Here are some more notes from around Charm City:

  • Regarding DeCosta’s above remark about failing to land draft targets at WR, they were apparently one pick away from selecting Calvin Austin III, according to Peter King of FMIA. As he details, Baltimore was prepared to use pick No. 139 on the Memphis speedster, but the Steelers took him at 138. While they didn’t draft a wideout, the Ravens did add a pair of tight ends in the fourth round: Charlie Kolar and Isiah Likley.
  • After the Ravens drafted safety Kyle Hamilton 14th overall, some have raised questions about Chuck Clark‘s future with the team. CBS Sports’ Jason La Canfora writes that it’s “hard to see” Baltimore keeping the latter much longer, given Hamilton’s skillset and the recent trend of trading away valued players seeking new and/or larger roles.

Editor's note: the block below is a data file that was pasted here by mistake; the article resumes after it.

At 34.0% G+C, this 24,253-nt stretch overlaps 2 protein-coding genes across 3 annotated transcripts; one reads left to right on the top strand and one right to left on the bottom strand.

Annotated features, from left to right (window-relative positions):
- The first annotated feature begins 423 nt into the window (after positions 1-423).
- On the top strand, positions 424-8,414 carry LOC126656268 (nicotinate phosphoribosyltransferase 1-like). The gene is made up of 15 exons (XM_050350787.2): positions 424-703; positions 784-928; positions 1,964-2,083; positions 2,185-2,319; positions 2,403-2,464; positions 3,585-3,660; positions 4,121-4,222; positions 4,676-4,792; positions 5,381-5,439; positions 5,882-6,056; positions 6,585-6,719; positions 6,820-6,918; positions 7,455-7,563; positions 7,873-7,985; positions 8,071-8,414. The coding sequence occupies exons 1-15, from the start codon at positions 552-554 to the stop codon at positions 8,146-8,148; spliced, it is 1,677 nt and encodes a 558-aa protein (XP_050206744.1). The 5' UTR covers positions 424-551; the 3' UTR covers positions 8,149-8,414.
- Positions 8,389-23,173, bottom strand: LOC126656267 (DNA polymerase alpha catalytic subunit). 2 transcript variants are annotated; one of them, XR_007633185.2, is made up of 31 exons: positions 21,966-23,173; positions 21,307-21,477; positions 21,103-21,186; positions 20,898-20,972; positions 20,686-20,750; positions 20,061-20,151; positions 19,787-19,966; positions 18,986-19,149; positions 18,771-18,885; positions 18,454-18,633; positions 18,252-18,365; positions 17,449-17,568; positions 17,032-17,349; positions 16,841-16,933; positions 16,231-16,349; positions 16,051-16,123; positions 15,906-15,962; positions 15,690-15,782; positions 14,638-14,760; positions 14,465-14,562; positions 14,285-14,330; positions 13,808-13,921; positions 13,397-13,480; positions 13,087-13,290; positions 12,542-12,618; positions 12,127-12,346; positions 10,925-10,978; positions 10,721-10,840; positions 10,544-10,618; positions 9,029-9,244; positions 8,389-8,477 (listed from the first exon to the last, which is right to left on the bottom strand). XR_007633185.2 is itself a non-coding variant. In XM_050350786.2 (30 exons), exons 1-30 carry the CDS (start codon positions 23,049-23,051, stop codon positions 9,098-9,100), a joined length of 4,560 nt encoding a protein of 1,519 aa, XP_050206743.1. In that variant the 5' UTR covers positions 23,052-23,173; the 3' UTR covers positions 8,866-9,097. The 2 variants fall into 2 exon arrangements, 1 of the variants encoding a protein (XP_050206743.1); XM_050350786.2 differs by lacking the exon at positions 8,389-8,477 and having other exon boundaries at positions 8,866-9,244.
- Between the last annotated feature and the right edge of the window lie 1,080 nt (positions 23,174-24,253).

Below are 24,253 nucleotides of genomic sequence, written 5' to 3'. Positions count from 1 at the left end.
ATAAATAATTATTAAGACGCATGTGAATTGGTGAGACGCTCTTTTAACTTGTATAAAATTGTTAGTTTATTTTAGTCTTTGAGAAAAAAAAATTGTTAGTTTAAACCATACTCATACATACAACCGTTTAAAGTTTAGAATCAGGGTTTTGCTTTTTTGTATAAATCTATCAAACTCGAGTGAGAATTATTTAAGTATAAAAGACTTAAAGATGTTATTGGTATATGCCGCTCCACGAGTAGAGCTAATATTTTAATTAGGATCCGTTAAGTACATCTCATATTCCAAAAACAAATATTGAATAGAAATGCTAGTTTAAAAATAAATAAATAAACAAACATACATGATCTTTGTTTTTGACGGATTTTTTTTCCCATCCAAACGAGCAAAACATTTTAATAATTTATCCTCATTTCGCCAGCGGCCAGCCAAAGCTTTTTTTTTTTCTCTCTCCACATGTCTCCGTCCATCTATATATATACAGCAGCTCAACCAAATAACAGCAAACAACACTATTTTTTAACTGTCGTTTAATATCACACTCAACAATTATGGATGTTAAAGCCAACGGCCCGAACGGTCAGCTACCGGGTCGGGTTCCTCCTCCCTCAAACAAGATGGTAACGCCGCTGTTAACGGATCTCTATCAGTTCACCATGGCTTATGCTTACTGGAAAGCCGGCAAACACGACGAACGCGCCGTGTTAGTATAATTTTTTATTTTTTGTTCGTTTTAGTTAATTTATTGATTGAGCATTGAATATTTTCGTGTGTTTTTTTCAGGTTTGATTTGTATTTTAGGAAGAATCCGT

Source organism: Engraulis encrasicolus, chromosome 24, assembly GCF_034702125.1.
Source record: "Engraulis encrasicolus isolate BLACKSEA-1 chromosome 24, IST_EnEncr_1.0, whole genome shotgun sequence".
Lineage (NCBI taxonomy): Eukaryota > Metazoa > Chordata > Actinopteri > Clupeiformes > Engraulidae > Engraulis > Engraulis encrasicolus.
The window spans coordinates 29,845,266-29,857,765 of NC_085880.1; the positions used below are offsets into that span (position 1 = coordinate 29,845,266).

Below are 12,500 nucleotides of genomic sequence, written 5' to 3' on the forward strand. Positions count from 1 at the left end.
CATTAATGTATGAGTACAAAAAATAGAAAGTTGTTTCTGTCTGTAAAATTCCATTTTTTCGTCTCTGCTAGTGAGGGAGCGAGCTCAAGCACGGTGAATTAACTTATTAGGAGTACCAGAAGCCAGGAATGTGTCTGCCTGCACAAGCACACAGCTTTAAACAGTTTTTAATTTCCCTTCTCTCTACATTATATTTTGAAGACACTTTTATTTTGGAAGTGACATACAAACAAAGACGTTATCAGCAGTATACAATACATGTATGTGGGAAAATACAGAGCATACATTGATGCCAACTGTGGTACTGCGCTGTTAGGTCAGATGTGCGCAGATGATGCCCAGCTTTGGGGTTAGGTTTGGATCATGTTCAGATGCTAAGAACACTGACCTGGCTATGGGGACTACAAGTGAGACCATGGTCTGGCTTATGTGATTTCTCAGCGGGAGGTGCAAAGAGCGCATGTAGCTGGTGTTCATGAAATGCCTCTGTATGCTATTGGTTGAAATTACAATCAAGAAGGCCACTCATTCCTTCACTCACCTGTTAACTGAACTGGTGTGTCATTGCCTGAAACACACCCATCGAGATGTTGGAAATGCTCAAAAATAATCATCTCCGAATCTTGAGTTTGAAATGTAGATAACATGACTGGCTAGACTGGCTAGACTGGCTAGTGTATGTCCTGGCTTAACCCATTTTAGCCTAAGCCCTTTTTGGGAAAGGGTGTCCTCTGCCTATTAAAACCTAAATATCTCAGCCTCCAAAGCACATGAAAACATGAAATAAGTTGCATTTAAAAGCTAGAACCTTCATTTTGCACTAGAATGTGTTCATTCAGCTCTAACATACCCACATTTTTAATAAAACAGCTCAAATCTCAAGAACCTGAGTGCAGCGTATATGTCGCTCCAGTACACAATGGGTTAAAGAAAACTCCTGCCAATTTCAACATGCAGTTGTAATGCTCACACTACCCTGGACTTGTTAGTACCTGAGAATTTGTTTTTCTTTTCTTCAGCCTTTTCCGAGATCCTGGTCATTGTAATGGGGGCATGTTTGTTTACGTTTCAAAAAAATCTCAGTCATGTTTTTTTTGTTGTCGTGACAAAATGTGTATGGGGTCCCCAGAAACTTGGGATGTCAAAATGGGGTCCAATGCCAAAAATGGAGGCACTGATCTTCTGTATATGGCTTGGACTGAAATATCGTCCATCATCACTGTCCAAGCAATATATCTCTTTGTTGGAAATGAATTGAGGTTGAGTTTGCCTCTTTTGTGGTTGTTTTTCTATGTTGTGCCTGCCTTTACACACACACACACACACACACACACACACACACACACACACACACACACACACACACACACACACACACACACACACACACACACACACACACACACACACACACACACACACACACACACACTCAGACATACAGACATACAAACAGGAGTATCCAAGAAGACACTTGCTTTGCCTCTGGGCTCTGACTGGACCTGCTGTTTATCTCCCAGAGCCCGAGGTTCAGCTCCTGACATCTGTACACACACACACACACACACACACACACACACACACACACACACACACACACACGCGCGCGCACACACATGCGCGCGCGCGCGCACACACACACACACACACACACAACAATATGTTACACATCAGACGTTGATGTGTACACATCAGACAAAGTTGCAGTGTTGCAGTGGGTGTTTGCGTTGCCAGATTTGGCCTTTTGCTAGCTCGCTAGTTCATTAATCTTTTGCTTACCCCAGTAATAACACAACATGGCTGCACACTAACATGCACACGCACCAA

• Another draft pick vaunted for its relative value was that of edge rusher David Ojabo in the second round. His reason for falling out of the first round – a torn Achilles suffered at his pro day – has many expecting the Michigan product to miss his entire rookie season. However, as ESPN’s Jamison Hensley writes, the team is “optimistic that at some point this year he’ll have a chance to play”, a sentiment which Ojabo himself also shares.

Ravens Draft Kyle Hamilton At No. 14 Overall

Notre Dame’s Kyle Hamilton has seen his first round slide end at No. 14 overall in the 2022 NFL Draft. The Ravens get the top-ranked safety on the board who was viewed at points of the pre-draft process at a top-5 draft pick. 

Hamilton had a highly productive three-year career with the Fighting Irish. He totaled 138 tackles and eight interceptions, demonstrating positional flexibility and leadership qualities along the way. His testing numbers, season-ending knee injury and overall athletic profile, however, have led to a belief he could drop to at least the second half of the first round.